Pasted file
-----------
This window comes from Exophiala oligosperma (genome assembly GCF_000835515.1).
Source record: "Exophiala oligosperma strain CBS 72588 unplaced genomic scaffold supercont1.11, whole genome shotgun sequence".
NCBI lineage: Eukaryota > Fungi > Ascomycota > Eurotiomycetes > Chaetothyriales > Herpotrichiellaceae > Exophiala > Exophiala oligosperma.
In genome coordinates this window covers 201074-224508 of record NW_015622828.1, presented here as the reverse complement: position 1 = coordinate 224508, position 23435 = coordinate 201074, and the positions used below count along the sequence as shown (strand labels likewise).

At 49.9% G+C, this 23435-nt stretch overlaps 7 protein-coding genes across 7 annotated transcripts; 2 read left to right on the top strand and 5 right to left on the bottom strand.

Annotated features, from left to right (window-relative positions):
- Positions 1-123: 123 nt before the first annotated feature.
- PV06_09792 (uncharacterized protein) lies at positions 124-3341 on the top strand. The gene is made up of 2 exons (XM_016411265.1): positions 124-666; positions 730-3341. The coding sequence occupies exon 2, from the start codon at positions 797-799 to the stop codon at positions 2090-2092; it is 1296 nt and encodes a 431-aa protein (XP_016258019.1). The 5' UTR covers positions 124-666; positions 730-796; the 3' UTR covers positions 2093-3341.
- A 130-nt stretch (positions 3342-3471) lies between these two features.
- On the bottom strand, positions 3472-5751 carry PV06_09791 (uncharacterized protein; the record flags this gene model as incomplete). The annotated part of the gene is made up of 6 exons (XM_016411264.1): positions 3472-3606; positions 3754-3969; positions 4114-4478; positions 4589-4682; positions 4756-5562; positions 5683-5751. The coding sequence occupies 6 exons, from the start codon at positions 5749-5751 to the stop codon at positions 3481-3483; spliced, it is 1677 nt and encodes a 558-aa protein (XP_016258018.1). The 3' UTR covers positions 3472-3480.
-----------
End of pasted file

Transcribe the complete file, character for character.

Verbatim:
This window comes from Exophiala oligosperma (genome assembly GCF_000835515.1).
Source record: "Exophiala oligosperma strain CBS 72588 unplaced genomic scaffold supercont1.11, whole genome shotgun sequence".
NCBI lineage: Eukaryota > Fungi > Ascomycota > Eurotiomycetes > Chaetothyriales > Herpotrichiellaceae > Exophiala > Exophiala oligosperma.
In genome coordinates this window covers 201074-224508 of record NW_015622828.1, presented here as the reverse complement: position 1 = coordinate 224508, position 23435 = coordinate 201074, and the positions used below count along the sequence as shown (strand labels likewise).

At 49.9% G+C, this 23435-nt stretch overlaps 7 protein-coding genes across 7 annotated transcripts; 2 read left to right on the top strand and 5 right to left on the bottom strand.

Annotated features, from left to right (window-relative positions):
- Positions 1-123: 123 nt before the first annotated feature.
- PV06_09792 (uncharacterized protein) lies at positions 124-3341 on the top strand. The gene is made up of 2 exons (XM_016411265.1): positions 124-666; positions 730-3341. The coding sequence occupies exon 2, from the start codon at positions 797-799 to the stop codon at positions 2090-2092; it is 1296 nt and encodes a 431-aa protein (XP_016258019.1). The 5' UTR covers positions 124-666; positions 730-796; the 3' UTR covers positions 2093-3341.
- A 130-nt stretch (positions 3342-3471) lies between these two features.
- On the bottom strand, positions 3472-5751 carry PV06_09791 (uncharacterized protein; the record flags this gene model as incomplete). The annotated part of the gene is made up of 6 exons (XM_016411264.1): positions 3472-3606; positions 3754-3969; positions 4114-4478; positions 4589-4682; positions 4756-5562; positions 5683-5751. The coding sequence occupies 6 exons, from the start codon at positions 5749-5751 to the stop codon at positions 3481-3483; spliced, it is 1677 nt and encodes a 558-aa protein (XP_016258018.1). The 3' UTR covers positions 3472-3480.